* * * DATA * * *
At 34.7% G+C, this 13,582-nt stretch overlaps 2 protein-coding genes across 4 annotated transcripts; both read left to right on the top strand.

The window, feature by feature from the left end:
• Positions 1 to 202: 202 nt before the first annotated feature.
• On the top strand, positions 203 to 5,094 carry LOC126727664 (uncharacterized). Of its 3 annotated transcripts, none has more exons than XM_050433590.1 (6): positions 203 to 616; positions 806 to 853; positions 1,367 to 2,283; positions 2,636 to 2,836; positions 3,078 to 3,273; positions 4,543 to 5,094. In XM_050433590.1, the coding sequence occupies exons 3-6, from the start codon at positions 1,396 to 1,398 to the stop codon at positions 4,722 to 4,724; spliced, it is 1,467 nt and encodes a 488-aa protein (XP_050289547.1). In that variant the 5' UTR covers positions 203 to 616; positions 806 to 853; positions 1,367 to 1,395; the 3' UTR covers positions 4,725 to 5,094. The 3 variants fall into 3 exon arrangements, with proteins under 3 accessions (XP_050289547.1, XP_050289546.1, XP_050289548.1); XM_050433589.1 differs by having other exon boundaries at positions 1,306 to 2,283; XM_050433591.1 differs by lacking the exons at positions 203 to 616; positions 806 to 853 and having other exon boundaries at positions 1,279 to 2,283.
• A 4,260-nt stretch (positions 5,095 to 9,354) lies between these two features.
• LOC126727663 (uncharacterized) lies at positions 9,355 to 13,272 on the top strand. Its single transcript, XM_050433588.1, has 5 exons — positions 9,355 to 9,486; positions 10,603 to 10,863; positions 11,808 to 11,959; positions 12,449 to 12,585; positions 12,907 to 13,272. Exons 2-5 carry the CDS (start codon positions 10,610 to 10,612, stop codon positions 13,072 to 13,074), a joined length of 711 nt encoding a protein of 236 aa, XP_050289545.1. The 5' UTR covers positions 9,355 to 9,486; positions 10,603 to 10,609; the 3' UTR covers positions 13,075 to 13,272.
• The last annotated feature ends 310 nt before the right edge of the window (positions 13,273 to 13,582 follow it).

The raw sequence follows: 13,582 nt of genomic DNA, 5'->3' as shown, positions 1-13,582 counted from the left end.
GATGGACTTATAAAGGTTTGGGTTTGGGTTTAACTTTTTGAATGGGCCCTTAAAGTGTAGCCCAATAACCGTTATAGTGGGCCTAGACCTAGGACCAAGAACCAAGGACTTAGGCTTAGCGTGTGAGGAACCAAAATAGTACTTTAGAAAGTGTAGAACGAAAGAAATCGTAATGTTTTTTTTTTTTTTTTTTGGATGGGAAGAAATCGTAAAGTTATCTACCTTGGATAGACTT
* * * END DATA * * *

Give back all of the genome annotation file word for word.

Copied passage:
At 34.7% G+C, this 13,582-nt stretch overlaps 2 protein-coding genes across 4 annotated transcripts; both read left to right on the top strand.

The window, feature by feature from the left end:
• Positions 1 to 202: 202 nt before the first annotated feature.
• On the top strand, positions 203 to 5,094 carry LOC126727664 (uncharacterized). Of its 3 annotated transcripts, none has more exons than XM_050433590.1 (6): positions 203 to 616; positions 806 to 853; positions 1,367 to 2,283; positions 2,636 to 2,836; positions 3,078 to 3,273; positions 4,543 to 5,094. In XM_050433590.1, the coding sequence occupies exons 3-6, from the start codon at positions 1,396 to 1,398 to the stop codon at positions 4,722 to 4,724; spliced, it is 1,467 nt and encodes a 488-aa protein (XP_050289547.1). In that variant the 5' UTR covers positions 203 to 616; positions 806 to 853; positions 1,367 to 1,395; the 3' UTR covers positions 4,725 to 5,094. The 3 variants fall into 3 exon arrangements, with proteins under 3 accessions (XP_050289547.1, XP_050289546.1, XP_050289548.1); XM_050433589.1 differs by having other exon boundaries at positions 1,306 to 2,283; XM_050433591.1 differs by lacking the exons at positions 203 to 616; positions 806 to 853 and having other exon boundaries at positions 1,279 to 2,283.
• A 4,260-nt stretch (positions 5,095 to 9,354) lies between these two features.
• LOC126727663 (uncharacterized) lies at positions 9,355 to 13,272 on the top strand. Its single transcript, XM_050433588.1, has 5 exons — positions 9,355 to 9,486; positions 10,603 to 10,863; positions 11,808 to 11,959; positions 12,449 to 12,585; positions 12,907 to 13,272. Exons 2-5 carry the CDS (start codon positions 10,610 to 10,612, stop codon positions 13,072 to 13,074), a joined length of 711 nt encoding a protein of 236 aa, XP_050289545.1. The 5' UTR covers positions 9,355 to 9,486; positions 10,603 to 10,609; the 3' UTR covers positions 13,075 to 13,272.
• The last annotated feature ends 310 nt before the right edge of the window (positions 13,273 to 13,582 follow it).

The raw sequence follows: 13,582 nt of genomic DNA, 5'->3' as shown, positions 1-13,582 counted from the left end.
GATGGACTTATAAAGGTTTGGGTTTGGGTTTAACTTTTTGAATGGGCCCTTAAAGTGTAGCCCAATAACCGTTATAGTGGGCCTAGACCTAGGACCAAGAACCAAGGACTTAGGCTTAGCGTGTGAGGAACCAAAATAGTACTTTAGAAAGTGTAGAACGAAAGAAATCGTAATGTTTTTTTTTTTTTTTTTTGGATGGGAAGAAATCGTAAAGTTATCTACCTTGGATAGACTT